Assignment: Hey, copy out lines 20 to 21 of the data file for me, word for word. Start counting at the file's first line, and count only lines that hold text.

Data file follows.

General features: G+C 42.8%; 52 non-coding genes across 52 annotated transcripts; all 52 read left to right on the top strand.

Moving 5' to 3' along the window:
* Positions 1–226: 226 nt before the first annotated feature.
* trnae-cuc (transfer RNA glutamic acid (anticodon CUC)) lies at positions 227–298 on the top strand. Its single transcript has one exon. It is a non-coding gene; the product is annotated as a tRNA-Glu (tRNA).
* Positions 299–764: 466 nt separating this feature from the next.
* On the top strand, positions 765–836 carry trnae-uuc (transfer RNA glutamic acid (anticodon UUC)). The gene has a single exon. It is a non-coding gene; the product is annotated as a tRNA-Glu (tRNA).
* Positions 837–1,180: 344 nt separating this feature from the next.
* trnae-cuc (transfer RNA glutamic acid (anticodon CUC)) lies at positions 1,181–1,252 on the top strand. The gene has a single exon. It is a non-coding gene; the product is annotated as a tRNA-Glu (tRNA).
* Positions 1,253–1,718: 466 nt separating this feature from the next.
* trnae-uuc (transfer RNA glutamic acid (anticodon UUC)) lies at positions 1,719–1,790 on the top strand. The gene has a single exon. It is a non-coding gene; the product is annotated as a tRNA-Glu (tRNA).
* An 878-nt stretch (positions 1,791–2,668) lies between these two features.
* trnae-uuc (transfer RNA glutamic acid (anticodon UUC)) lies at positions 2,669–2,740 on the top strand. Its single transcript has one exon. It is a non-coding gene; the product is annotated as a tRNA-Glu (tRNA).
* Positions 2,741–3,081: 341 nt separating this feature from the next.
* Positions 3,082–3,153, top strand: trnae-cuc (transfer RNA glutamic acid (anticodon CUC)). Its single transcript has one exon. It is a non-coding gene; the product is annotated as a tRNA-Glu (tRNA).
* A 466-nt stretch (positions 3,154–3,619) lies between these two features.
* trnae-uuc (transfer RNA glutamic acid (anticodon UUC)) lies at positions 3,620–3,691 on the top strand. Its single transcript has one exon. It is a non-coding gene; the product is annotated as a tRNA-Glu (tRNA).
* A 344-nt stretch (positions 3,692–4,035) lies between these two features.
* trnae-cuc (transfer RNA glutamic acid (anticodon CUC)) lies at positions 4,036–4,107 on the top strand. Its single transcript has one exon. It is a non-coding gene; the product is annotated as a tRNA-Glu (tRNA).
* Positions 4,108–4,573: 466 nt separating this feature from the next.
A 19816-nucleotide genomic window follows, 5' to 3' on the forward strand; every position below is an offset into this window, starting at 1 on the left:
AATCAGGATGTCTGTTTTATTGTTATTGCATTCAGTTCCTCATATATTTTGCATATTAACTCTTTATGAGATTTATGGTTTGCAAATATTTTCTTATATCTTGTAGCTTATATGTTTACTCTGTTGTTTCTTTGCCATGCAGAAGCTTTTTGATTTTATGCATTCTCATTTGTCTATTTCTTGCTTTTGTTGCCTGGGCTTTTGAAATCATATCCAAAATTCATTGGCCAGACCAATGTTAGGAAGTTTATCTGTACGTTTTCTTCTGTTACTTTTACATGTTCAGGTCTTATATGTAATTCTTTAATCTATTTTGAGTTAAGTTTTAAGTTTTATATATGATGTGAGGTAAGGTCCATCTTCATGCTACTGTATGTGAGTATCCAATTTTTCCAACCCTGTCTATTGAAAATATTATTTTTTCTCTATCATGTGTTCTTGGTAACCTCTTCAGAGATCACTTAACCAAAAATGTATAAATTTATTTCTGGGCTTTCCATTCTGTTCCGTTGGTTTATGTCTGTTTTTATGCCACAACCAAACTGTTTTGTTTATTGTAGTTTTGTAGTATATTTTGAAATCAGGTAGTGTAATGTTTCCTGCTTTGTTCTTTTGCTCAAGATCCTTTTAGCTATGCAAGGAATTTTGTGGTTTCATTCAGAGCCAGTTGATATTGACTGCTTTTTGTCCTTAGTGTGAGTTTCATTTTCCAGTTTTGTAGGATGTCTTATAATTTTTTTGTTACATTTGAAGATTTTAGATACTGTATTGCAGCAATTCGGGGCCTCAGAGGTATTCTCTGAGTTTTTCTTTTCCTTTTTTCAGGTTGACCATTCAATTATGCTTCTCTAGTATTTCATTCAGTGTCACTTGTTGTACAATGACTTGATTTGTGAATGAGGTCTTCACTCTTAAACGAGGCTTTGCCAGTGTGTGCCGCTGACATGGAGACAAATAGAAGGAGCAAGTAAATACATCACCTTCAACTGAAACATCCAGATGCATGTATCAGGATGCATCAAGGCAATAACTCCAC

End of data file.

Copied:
A 19816-nucleotide genomic window follows, 5' to 3' on the forward strand; every position below is an offset into this window, starting at 1 on the left:
AATCAGGATGTCTGTTTTATTGTTATTGCATTCAGTTCCTCATATATTTTGCATATTAACTCTTTATGAGATTTATGGTTTGCAAATATTTTCTTATATCTTGTAGCTTATATGTTTACTCTGTTGTTTCTTTGCCATGCAGAAGCTTTTTGATTTTATGCATTCTCATTTGTCTATTTCTTGCTTTTGTTGCCTGGGCTTTTGAAATCATATCCAAAATTCATTGGCCAGACCAATGTTAGGAAGTTTATCTGTACGTTTTCTTCTGTTACTTTTACATGTTCAGGTCTTATATGTAATTCTTTAATCTATTTTGAGTTAAGTTTTAAGTTTTATATATGATGTGAGGTAAGGTCCATCTTCATGCTACTGTATGTGAGTATCCAATTTTTCCAACCCTGTCTATTGAAAATATTATTTTTTCTCTATCATGTGTTCTTGGTAACCTCTTCAGAGATCACTTAACCAAAAATGTATAAATTTATTTCTGGGCTTTCCATTCTGTTCCGTTGGTTTATGTCTGTTTTTATGCCACAACCAAACTGTTTTGTTTATTGTAGTTTTGTAGTATATTTTGAAATCAGGTAGTGTAATGTTTCCTGCTTTGTTCTTTTGCTCAAGATCCTTTTAGCTATGCAAGGAATTTTGTGGTTTCATTCAGAGCCAGTTGATATTGACTGCTTTTTGTCCTTAGTGTGAGTTTCATTTTCCAGTTTTGTAGGATGTCTTATAATTTTTTTGTTACATTTGAAGATTTTAGATACTGTATTGCAGCAATTCGGGGCCTCAGAGGTATTCTCTGAGTTTTTCTTTTCCTTTTTTCAGGTTGACCATTCAATTATGCTTCTCTAGTATTTCATTCAGTGTCACTTGTTGTACAATGACTTGATTTGTGAATGAGGTCTTCACTCTTAAACGAGGCTTTGCCAGTGTGTGCCGCTGACATGGAGACAAATAGAAGGAGCAAGTAAATACATCACCTTCAACTGAAACATCCAGATGCATGTATCAGGATGCATCAAGGCAATAACTCCAC